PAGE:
Last Mile monitoring your website – what to avoid and why

Date: 9th March 2012
Author: Deri Jones

Some phrases and concepts cause a lot of confusion and take up so much time, when planning website performance management projects.

Website ‘Last Mile’ monitoring is one – there are several limitations in practise, and we are finding fewer clients  getting value from it within their overall end-user experience monitoring.

The phrase Last Mile came originally from the Telco sector and refers to the  physical wiring between a users premises and the local exchange.

In the realm of Website monitoring, Last Mile has the promise of  getting better real-world insights into the experience of customers visiting your site.   That’s a good aim and we are always striving for more Realism in our projects here.

There are a few ways to  monitor the Last Mile  and for a few clients we have provided a dedicated test system with dedicated, domestic quality, broadband lines installed at key locations round the UK with the same User Journeys running at each so that comparison between them is possible.  This is called CityWatch

Last MileFor clients with particularly focused geographic needs, this can be effective, for example if, say, 30% of their user base is connecting from Manchester it is vitally important to have specific data from that location.

But for most clients, it’s impossible to get a statistically significant picture of the last mile unless you’re measuring from all of the top 5 UK Broadband providers, and from scores of UK locations. Clearly that’s an impossible task!  However, without that level of coverage, the data points are just too few to be statistically significant.

Another issue is that even if a huge set of data points could be gathered, there is little actionable data to be had. Even if you know BT is having a problem at city X for an hour there’s nothing you can do you to change that.  There’s no one at BT you can call to ask to fix it! The most you can hope to do is pass on that information to any customers as the reason for a slow down.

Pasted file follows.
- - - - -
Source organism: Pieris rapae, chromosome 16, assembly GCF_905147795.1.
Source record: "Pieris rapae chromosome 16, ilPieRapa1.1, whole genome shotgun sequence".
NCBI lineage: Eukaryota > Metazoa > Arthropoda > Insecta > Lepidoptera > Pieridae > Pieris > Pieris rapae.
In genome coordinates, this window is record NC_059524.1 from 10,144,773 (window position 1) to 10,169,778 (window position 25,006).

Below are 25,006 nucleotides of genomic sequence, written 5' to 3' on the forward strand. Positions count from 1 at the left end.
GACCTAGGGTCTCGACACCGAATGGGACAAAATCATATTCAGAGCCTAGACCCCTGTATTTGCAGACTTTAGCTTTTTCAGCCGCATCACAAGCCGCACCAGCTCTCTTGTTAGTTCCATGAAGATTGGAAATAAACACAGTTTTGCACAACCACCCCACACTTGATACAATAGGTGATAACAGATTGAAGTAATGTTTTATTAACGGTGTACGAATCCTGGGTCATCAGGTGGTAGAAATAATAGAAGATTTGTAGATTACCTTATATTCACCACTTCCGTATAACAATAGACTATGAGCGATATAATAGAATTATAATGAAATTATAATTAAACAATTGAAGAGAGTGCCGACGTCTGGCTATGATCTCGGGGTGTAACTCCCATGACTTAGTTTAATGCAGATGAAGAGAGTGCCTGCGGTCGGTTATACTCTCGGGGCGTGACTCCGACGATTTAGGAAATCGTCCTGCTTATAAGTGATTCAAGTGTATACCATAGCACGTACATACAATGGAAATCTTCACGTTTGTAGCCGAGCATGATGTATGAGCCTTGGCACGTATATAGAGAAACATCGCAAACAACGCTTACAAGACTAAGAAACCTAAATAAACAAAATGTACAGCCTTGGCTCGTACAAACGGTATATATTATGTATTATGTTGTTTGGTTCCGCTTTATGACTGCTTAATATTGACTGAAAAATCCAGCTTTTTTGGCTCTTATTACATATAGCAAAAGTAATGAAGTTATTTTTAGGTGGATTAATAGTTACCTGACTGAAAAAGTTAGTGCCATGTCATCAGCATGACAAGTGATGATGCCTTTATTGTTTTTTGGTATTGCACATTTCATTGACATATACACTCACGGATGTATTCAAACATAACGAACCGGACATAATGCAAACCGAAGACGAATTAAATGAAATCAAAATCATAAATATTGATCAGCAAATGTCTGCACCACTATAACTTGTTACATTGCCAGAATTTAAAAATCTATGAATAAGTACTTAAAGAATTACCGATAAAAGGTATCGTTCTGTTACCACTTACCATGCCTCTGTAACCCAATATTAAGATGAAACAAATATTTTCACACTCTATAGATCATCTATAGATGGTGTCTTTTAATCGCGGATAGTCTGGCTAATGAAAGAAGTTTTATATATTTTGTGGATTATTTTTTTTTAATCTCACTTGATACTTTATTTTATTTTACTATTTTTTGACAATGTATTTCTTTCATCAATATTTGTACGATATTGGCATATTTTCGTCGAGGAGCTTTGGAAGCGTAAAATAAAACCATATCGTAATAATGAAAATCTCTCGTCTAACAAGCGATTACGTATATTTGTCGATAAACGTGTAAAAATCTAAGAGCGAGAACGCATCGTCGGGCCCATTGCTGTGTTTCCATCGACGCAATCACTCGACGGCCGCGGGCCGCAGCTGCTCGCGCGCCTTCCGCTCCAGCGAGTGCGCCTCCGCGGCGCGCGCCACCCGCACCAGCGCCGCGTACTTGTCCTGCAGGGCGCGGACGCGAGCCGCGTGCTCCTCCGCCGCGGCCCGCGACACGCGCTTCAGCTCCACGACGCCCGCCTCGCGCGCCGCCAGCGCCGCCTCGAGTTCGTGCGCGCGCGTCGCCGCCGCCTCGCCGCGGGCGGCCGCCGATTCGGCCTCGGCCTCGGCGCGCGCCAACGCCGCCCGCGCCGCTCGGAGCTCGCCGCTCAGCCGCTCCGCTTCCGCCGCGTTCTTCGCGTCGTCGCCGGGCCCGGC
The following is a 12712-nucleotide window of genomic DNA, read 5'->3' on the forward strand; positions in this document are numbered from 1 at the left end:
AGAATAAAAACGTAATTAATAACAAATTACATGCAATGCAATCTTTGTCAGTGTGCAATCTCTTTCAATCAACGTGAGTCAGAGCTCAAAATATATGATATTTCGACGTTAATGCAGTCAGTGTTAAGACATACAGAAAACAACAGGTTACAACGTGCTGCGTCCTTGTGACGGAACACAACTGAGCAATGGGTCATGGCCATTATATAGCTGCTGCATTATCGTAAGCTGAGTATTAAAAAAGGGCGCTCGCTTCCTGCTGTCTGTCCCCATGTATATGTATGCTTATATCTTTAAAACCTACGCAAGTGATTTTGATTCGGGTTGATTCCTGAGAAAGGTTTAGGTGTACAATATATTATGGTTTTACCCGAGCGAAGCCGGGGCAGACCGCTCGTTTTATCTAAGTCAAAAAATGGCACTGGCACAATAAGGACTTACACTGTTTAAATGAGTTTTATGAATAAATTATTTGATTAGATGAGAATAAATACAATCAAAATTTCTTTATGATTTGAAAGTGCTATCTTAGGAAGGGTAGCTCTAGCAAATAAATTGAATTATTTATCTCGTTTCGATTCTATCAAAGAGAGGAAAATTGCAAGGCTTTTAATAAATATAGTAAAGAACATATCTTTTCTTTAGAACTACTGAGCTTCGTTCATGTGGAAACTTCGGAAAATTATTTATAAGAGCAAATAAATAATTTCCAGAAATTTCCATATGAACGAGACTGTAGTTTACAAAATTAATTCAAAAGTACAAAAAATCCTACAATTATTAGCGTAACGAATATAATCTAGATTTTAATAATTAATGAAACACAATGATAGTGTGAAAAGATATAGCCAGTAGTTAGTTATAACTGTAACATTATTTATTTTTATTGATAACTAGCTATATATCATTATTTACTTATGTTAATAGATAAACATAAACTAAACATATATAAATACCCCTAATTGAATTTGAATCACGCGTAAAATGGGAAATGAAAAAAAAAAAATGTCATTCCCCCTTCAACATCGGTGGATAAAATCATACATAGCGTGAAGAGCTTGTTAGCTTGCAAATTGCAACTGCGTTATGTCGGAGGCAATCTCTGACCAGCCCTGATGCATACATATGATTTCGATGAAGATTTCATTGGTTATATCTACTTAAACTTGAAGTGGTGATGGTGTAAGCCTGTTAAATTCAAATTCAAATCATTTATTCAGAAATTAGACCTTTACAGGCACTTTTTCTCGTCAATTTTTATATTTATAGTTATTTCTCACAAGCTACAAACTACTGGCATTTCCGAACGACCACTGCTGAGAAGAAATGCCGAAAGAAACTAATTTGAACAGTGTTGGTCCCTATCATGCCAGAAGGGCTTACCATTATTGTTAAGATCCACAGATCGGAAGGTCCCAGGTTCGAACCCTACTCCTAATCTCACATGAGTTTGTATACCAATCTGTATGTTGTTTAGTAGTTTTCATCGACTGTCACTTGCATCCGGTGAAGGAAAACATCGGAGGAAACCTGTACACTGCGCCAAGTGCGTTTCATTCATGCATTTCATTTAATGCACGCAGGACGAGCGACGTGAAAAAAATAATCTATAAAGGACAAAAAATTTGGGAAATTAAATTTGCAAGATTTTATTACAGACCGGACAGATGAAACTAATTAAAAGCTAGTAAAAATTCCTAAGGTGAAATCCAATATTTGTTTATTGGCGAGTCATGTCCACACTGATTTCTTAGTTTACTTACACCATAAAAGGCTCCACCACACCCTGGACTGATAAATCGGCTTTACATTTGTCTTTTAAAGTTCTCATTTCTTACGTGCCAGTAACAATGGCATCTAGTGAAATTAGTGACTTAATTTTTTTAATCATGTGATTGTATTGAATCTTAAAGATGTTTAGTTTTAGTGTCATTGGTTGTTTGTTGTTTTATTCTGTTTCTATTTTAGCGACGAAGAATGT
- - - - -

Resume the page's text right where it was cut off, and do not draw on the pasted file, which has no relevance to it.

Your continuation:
An alternative and widely publicised approach to Last Mile has the promise to get a huge set of  data points but in reality the data it generates is flawed. It uses the concept of putting software into real, consumers devices at home or on the move (in exchange for small payments)  thousands of them, connected to thousands of local ISPs  and having monitoring scripts run from those.

Is the flaw obvious to you?   I have teenagers at home, so it’s clear to me.   The performance of any website from my laptop at home is determined to a great extent by just what my teenagers are doing online!  If they are streaming audio, iPlayer, downloading, gaming… all of those will change the network performance I’m getting and have the effect of changing the performance of my broadband at home from fast, down to old-style modem speed!

And you can imagine the variability you get on a  wifi network in cafe, where the user base contending for bandwidth varies hugely, so mobile Last Mile monitoring is particularly inaccurate.

So, statistically, there is just way too much “noise” on the data to have any value at all in making evidence-based decisions on your monitoring website: Last Mile doesn’t help.

At the end of the day – that is the most important thing – do not make decisions about your website 24/7 user experience unless it’s evidence based.   The most important Realism, is to have dynamic Journeys that Really Do what the Customer Does – whether they are monitoring mobile journeys, iPad/tablet Journeys or regular browser journeys.

 

 

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